BIOLOGIC/DISEASE-MODIFYING ANTIRHEUMATIC DRUG
Rituxan is a prescription drug approved by the U.S. Food and Drug Administration (FDA) to treat adults with moderately to severely active rheumatoid arthritis who have had an inadequate response to TNF antagonist therapies. It is indicated to be used in combination with methotrexate.
Rituxan is considered a biologic disease-modifying antirheumatic drug (DMARD). It is a genetically engineered antibody, or protein used by the immune system to identify and neutralize substances. Rituxan is believed to work by inhibiting B-lymphocyte cells and preventing them from attacking the connective tissues.
How do I take it?
Rituxan is administered as two intravenous infusions, 15 days apart. Infusion usually requires two to four hours. Rituxan begins taking effect about six weeks after the second infusion. Effects may last for up to six months. You can receive another course of Rituxan six months after the second infusion.
Your doctor may order regular tests to monitor your blood cell counts while you are taking Rituxan.
Consult your doctor before receiving vaccines while taking Rituxan.
Use effective birth control while you are on Rituxan.
Always follow your doctor’s instructions exactly when taking Rituxan.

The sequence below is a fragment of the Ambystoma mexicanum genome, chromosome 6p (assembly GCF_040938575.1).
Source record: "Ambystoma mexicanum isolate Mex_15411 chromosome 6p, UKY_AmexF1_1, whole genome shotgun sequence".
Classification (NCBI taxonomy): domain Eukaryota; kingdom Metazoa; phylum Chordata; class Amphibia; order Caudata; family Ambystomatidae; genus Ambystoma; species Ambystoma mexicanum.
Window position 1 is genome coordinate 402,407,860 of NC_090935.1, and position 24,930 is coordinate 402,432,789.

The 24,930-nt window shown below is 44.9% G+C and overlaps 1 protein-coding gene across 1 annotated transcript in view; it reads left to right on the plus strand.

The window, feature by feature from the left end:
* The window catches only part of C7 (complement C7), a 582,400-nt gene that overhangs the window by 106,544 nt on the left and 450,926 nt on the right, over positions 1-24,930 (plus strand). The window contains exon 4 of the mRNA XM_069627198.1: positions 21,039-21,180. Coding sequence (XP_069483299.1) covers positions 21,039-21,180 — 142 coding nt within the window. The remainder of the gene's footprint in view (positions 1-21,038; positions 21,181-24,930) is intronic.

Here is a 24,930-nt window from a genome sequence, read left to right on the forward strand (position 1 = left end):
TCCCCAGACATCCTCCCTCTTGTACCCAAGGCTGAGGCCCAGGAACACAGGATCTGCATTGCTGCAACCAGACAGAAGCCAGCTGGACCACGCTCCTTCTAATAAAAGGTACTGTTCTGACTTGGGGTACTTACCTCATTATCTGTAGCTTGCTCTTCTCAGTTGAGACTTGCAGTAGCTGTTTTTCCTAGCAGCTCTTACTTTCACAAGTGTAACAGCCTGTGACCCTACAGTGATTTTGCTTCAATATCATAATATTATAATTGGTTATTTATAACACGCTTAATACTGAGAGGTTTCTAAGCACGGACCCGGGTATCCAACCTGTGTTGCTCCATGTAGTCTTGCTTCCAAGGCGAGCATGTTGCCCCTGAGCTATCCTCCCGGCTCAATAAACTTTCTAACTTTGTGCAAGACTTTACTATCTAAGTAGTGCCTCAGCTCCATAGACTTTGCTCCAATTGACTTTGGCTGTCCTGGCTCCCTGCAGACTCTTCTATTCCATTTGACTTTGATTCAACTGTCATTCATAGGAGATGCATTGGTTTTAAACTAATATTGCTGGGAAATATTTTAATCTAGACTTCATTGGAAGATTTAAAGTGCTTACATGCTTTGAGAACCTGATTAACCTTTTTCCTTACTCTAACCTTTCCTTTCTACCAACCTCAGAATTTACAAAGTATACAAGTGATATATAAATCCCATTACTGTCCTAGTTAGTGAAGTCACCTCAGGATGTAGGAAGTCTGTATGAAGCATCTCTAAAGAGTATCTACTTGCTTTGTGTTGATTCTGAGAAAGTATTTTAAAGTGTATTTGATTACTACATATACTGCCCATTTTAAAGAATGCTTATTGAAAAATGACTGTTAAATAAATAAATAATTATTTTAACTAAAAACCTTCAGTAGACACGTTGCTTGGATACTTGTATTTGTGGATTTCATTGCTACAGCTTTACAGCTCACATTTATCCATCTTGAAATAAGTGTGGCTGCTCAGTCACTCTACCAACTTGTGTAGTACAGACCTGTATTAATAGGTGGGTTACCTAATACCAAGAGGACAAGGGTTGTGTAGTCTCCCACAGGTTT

The FDA-approved label for Rituxan lists common side effects including infusion reactions, fever, chills, low white blood cell counts, weakness, respiratory tract infections, the common cold, urinary tract infections, and bronchitis.
Rare but serious side effects listed for Rituxan include tumor lysis syndrome, severe infections, heart problems, kidney damage, intestinal damage, and fetal harm.
Rituxan can cause life-threatening side effects. Rituxan has caused severe infusion reactions in some people. In rare cases, Rituxan has been linked to a serious brain infection called progressive multifocal leukoencephalopathy (PML). Tell your doctor immediately if you experience neurological symptoms such as confusion, weakness on one side of the body, vision changes, difficulty talking or walking, or trouble concentrating. Rituxan can cause hepatitis B virus reactivation as well as severe skin rash and mouth sores.
You may be more likely to contract infections, including serious infections, due to decreased immune system function while taking Rituxan. Contact your doctor if you develop signs of infection such as fever, cough, trouble breathing, white patches in the mouth, pain or burning during urination, or unusual vaginal discharge.
For more details about this treatment, visit:
Rituxan — Genentech
Rituximab (Intravenous Route) — Mayo Clinic
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